Remember Bittoo Sharma and Shruti Kakkar from the superhit film Band Baaja Baaraat? The two youngsters made a fortune out of being wedding planners in the 2010 movie. It also inspired 26-year-old Reema Khandare to follow in the footsteps of Shruti Kakkar, the character played by Anushka Sharma. “I used to manage many inter college events and after I saw the movie I thought planning weddings might be the best career for me. But I didn’t have a clue how to go about it,” says Khandare, who has a postgraduate degree in commerce from Lala Lajpat College in Mumbai.
If you too are dreaming of becoming a wedding planner but are not confident that you will be able to manage big fat weddings, fret not. A certificate course in wedding planning will teach you all the necessary skills.
Khandare enrolled for the course at The Wedding Academy, a venture of EMDI Institute of Media & Communication. And she has been freelancing for the past three years. “It’s a booming market and I look after the hospitality and production parts of a wedding,” she says. Khandare initially contacted big wedding planners and now gets steady work, earning more than what she could have earned as an accountant.
The “hospitality” part of wedding planning involves travel logistics and hotel bookings for guests while “productions” include supervision of decorations and designing the venue for wedding functions such as mehndi, sangeet and so on. “It’s all about great details and care since a lot of emotion is involved in weddings and things should be just perfect,” says Khandare. She feels the best perk of being a planner is to get to travel across the country as well as abroad, since destination weddings are all the rage now. “I am learning the nuances of all other responsibilities during a wedding so that I can start my own wedding planning firm soon,” she smiles.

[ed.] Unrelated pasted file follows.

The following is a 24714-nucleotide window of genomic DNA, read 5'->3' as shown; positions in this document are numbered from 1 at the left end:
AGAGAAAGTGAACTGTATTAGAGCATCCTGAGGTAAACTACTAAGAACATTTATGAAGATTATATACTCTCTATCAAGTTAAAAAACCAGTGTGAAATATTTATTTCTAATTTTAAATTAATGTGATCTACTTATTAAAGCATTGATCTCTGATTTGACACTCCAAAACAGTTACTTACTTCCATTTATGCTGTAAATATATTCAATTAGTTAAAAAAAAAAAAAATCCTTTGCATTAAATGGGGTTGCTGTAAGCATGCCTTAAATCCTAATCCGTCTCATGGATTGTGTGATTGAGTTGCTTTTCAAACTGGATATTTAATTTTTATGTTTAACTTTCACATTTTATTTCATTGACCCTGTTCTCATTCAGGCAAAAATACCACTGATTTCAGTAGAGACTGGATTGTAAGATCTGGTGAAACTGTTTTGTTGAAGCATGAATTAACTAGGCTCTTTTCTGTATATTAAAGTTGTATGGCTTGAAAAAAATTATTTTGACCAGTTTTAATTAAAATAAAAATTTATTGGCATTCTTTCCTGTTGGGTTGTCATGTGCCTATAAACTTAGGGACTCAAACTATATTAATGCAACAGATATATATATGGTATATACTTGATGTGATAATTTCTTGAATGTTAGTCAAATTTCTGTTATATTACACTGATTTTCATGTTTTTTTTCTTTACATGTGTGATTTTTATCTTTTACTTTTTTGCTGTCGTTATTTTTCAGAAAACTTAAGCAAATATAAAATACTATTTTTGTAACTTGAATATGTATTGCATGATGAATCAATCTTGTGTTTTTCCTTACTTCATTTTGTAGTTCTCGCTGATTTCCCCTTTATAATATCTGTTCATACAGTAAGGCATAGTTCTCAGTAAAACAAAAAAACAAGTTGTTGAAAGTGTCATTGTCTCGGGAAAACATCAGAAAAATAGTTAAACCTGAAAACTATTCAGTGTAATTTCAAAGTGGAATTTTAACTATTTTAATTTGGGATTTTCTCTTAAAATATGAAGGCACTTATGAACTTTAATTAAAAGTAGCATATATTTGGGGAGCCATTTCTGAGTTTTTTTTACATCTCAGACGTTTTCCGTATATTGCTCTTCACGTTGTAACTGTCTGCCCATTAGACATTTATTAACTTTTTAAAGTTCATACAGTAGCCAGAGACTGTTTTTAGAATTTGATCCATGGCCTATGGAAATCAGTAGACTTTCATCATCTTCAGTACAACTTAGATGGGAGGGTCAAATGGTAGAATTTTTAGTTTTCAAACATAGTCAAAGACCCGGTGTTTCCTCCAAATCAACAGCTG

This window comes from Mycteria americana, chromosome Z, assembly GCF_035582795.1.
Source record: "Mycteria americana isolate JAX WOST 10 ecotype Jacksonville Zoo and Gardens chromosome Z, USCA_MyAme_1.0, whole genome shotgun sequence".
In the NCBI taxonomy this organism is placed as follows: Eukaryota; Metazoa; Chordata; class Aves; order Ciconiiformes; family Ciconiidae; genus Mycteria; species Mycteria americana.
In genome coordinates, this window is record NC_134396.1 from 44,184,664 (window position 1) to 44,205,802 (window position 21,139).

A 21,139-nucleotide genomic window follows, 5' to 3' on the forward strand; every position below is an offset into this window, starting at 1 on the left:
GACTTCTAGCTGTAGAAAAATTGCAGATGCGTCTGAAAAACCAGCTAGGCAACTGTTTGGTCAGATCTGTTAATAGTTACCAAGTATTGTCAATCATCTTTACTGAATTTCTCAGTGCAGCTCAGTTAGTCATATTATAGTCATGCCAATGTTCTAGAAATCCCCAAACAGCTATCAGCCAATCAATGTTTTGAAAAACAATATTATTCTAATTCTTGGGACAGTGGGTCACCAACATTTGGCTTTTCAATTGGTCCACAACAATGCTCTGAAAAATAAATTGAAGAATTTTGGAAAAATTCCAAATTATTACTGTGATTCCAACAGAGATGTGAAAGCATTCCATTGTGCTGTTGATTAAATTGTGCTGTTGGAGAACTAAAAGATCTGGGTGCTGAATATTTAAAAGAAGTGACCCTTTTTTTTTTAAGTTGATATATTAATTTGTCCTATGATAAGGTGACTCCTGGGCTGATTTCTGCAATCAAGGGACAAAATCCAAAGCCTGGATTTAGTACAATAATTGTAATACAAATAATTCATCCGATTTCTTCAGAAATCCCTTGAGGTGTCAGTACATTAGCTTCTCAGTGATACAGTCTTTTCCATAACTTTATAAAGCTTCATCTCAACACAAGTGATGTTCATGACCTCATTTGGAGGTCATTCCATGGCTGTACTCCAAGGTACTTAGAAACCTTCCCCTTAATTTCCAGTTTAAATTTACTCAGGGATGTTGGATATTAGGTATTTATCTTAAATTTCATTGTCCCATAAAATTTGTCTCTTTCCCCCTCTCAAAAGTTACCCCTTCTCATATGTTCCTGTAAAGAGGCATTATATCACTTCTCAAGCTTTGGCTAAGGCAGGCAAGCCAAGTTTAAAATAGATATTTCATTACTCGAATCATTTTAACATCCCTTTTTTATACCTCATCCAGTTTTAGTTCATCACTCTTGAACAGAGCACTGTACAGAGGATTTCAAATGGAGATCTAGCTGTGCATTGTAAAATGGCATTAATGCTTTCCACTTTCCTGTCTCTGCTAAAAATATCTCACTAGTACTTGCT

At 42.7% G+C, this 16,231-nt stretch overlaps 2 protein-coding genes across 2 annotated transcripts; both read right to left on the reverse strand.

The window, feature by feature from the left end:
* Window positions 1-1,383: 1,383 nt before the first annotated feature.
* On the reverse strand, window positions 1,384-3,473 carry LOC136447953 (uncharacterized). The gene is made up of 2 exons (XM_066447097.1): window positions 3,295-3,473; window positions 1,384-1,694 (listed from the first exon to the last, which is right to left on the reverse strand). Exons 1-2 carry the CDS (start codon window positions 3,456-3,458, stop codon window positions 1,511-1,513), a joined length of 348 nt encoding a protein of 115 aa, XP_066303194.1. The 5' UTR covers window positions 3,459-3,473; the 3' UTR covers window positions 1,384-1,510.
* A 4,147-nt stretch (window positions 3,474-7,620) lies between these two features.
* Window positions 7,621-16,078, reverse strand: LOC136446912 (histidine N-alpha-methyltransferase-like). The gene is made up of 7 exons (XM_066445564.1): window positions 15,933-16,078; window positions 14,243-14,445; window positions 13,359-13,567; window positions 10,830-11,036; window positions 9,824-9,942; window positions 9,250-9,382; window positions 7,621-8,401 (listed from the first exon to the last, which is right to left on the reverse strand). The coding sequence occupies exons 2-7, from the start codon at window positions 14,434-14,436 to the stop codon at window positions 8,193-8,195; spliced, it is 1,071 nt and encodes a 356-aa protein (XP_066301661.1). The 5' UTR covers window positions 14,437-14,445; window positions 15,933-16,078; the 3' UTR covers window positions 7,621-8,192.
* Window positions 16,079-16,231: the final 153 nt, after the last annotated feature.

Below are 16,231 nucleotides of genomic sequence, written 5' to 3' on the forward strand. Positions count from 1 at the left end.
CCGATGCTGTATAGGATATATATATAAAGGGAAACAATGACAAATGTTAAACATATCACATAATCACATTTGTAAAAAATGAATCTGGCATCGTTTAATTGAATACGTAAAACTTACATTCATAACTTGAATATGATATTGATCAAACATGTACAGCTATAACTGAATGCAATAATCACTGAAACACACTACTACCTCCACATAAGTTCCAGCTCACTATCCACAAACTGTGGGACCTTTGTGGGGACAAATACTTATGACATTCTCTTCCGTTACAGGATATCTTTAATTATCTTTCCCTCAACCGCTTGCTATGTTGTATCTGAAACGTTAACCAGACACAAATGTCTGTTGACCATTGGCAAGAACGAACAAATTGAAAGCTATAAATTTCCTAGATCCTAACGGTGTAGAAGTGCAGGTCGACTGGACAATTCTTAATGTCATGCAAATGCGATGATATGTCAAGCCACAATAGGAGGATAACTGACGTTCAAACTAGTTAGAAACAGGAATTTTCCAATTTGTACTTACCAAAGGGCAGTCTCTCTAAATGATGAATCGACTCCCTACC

The stress of planning an elaborate wedding takes away the fun from it and is also a lot of hard work, keeping all members of the (usually nuclear) family on their toes. So wedding planners are increasingly becoming essential to coordinate a wedding, leaving the families free to enjoy the experience. “Wedding planning companies are now professionally run with people working on design, hospitality and the menu. It has become a lucrative career option. As the industry grows, the opportunities will continue to grow,” says Sonali Agnihotri, COO of The Wedding Academy, Mumbai, which was set up in 2013.
Indeed, if numbers are anything to go by, the wedding industry in India is entirely recession proof. There are over 10 million weddings in the country every year. According to reports, the Indian wedding industry is worth Rs 1,42,596 crore and is growing by 25-30 per cent a year. The money spent by on any particular wedding can range between Rs 5 lakh and Rs 5 crore. The bridal mehendi market alone is worth Rs 5,000 crore.
“To make the students industry ready, we offer a comprehensive, intensive and well-planned curriculum with training on live events, workshops and site visits. It’s an experience-transfer approach to learning, with all modules taught by industry experts,” adds Agnihotri.